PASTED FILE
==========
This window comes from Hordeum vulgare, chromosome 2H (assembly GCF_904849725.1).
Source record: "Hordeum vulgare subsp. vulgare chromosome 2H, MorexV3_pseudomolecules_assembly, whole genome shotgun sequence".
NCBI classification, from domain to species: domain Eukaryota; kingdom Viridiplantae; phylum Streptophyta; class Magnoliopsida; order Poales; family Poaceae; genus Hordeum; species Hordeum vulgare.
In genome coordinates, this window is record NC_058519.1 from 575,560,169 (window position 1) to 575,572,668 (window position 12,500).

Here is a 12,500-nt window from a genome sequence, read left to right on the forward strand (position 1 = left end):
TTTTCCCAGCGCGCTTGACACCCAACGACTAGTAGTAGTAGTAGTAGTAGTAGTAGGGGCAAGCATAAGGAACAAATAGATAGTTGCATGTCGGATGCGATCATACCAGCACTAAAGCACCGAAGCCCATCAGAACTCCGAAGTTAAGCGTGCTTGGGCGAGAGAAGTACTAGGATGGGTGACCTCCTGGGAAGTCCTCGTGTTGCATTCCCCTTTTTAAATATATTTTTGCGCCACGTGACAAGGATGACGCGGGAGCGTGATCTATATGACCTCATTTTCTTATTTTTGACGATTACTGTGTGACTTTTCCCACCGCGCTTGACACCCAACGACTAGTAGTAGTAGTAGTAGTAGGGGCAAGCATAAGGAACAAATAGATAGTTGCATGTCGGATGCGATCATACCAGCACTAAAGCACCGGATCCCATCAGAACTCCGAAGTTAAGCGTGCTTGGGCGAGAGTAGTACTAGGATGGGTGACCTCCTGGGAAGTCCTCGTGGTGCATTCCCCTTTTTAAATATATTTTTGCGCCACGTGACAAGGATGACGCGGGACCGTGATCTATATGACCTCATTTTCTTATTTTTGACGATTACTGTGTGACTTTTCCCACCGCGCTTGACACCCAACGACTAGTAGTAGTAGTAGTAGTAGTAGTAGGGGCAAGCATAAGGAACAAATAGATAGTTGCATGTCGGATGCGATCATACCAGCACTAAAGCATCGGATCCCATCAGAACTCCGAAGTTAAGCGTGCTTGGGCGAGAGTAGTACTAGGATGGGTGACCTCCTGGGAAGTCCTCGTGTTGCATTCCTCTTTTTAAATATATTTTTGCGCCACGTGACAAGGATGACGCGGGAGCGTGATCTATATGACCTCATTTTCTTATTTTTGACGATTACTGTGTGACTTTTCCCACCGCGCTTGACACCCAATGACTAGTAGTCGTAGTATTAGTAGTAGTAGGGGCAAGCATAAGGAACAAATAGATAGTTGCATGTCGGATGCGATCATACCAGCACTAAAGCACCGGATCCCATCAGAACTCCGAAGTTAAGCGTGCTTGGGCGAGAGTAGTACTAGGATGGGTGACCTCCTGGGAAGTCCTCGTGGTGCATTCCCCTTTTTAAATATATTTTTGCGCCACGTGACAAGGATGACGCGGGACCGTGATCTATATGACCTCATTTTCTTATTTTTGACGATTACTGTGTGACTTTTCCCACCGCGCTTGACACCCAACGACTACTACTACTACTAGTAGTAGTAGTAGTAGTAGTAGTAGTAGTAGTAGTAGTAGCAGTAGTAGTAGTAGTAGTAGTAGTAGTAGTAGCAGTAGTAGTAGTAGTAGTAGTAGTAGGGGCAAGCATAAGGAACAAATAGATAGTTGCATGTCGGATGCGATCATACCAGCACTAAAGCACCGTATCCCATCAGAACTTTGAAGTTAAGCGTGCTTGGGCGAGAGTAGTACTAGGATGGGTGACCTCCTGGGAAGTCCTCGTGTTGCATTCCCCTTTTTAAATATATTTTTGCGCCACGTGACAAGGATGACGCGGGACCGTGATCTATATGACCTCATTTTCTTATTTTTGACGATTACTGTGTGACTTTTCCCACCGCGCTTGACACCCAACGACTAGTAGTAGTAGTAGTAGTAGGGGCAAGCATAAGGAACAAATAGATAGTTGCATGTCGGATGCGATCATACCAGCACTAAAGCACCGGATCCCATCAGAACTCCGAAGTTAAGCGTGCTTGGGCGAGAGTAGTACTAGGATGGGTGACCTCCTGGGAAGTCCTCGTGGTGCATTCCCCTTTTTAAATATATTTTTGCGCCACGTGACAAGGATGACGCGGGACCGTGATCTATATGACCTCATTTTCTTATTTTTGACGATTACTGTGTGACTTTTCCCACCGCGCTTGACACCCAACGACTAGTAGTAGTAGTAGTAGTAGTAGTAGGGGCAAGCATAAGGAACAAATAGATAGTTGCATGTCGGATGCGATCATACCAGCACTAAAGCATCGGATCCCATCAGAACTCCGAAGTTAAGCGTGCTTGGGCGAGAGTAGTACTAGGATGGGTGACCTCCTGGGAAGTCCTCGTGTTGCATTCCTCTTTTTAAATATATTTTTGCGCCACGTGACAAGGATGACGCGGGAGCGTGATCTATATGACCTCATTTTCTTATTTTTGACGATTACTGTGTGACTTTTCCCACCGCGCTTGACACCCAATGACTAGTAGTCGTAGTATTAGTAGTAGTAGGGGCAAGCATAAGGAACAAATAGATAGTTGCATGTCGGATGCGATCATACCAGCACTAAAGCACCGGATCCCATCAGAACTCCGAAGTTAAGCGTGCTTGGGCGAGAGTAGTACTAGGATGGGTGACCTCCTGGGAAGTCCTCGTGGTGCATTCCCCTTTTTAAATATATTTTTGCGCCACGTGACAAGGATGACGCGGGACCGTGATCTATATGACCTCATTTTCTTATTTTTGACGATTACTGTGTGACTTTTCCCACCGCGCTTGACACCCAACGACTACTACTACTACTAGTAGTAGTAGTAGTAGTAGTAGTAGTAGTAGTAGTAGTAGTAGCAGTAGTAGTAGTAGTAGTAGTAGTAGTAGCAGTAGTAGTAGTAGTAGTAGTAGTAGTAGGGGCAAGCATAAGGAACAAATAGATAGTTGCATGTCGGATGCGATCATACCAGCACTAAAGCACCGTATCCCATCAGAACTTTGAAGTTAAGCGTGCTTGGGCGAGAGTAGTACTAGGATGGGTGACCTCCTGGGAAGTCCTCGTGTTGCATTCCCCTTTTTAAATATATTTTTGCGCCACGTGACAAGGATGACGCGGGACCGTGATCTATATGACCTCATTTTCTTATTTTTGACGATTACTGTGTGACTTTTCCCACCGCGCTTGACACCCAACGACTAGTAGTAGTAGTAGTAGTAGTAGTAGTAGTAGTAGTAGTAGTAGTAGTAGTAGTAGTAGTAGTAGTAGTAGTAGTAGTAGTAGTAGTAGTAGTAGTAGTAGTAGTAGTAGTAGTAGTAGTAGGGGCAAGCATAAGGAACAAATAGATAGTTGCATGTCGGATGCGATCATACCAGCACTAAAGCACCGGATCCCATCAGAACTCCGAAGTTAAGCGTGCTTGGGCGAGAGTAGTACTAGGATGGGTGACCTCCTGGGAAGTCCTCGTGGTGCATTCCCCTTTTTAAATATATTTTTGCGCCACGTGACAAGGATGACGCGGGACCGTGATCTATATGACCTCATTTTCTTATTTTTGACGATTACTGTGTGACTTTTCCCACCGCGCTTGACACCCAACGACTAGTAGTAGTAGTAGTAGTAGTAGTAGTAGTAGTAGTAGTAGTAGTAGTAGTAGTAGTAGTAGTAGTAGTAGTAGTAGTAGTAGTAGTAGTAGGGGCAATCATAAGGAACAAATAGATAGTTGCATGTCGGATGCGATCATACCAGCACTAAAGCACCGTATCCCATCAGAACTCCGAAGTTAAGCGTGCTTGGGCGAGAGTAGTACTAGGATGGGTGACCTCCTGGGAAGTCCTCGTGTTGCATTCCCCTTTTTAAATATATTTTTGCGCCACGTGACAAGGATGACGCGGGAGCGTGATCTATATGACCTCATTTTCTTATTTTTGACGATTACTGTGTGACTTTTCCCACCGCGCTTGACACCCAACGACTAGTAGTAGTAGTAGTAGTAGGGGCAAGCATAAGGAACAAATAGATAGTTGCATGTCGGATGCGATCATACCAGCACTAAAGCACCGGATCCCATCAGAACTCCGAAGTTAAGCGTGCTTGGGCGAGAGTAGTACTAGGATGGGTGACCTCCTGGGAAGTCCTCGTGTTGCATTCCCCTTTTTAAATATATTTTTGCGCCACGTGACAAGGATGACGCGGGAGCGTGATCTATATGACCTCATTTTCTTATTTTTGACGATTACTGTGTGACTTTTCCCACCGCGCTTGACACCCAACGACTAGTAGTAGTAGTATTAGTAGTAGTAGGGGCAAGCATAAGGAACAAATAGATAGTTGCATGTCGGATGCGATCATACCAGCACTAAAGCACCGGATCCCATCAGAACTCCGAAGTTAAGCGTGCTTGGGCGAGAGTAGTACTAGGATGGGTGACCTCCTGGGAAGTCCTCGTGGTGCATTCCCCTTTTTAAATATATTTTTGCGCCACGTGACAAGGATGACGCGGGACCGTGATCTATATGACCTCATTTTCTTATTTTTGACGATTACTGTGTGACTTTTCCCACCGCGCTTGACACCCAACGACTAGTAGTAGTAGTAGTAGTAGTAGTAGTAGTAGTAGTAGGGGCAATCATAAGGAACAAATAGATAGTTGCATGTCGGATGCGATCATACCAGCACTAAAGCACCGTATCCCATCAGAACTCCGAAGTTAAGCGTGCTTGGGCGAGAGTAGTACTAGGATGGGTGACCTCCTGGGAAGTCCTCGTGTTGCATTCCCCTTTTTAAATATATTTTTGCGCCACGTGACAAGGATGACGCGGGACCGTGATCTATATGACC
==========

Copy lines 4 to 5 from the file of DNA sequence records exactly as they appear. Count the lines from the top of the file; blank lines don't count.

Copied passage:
In genome coordinates, this window is record NC_058519.1 from 575,560,169 (window position 1) to 575,572,668 (window position 12,500).

Here is a 12,500-nt window from a genome sequence, read left to right on the forward strand (position 1 = left end):